The good news is that this part of the comic book industry is the easiest to break into, with a lot of small press companies simply selling through conventions and on-line "stores/distributors" like Indie Planet. This may be a good start and a way to build interest, but if you want to break out and really do something, the convention route and on-line sales will only take you so far.
The better news is that Diamond is open to all titles, no matter what anyone tells you. Outside of writing a number of titles on the small press scene, I had no publishing record. It took me three titles, but Diamond took the bait on Rushmore. Rushmore, Fireblast, Wild Boys and any future titles Masterpiece will publish will be distributed through Diamond.
The bad news: there is very little data available on True Indie Comic Book Industry/Small Press sales that aren’t carried through Diamond. And even the titles that are carried through Diamond have very little public data; Diamond only releases data on the Top 300 selling titles each month.
It may be harder, but research can still be done. Research the Diamond sales numbers and look for any title that belongs to a company that doesn’t have a viable market share - that is a small press title.
Try to find a copy of that title. Ready it. Study it. See if you can glean something from the title that the creator(s)/publisher(s) did.
Another good idea is to get Diamond’s Previews Catalogue. Read the entire comic book section. Look for any titles that are from independent, small press companies. If they are in there, you can be, too.
Then, get on the websites of these smaller publishers, whether they are carried by Diamond or not. Read the "About Us" section at all of these websites. Many of these people are more than happy to spill pages and pages of info on their website about who they are and what they do.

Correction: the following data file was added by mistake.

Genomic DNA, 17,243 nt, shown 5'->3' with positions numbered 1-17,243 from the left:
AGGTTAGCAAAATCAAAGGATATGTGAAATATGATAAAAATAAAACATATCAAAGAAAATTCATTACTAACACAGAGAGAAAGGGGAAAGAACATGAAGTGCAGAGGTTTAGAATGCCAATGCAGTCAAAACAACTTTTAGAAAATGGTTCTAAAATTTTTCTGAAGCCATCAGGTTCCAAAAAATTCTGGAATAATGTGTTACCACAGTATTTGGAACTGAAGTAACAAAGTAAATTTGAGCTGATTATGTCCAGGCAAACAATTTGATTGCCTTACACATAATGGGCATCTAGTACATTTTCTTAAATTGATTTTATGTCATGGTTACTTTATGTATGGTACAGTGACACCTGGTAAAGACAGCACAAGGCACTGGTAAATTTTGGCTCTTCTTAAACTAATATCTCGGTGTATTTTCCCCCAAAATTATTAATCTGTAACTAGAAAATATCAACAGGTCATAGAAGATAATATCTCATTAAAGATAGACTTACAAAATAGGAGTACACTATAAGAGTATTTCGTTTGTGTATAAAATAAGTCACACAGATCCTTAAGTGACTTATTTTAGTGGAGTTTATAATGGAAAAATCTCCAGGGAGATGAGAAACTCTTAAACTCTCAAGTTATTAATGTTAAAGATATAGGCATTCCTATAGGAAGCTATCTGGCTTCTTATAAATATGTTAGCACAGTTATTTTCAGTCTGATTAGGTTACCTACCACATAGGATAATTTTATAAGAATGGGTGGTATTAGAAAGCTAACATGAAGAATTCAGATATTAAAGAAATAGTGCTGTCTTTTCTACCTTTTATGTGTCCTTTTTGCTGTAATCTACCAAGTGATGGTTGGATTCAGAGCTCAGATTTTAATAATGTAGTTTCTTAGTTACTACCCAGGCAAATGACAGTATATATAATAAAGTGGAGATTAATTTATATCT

The best way to research the True Indie Comic Book Industry/Small Press: conventions. Go to as many conventions as you're able (especially the major ones: San Diego, Big Apple, DragonCon) and cruise the indie table area. Talk to as many of the smaller guys as possible. Publishers who are in Diamond, not in Diamond and who want to be in Diamond.
Chew their ears off, then drop a few bucks and pick up a couple of books for further study. Many of these people are happy just to have someone interested in them and will answer anything asked. If some don’t want to talk, move on and forget them.
This section of the industry may be your best shot to begin with. Put together a single issue story and get it out to conventions and try to get some interest in what you are doing. Then, get it to Diamond and move up.
Or, just do the book you want and send it into Diamond. If they take it, great. If not, then go the convention/on-line route and try Diamond again.
Next Time: Distribution. Just how do you get your titles to the different markets available? First I will break down what distribution is – and what it isn’t.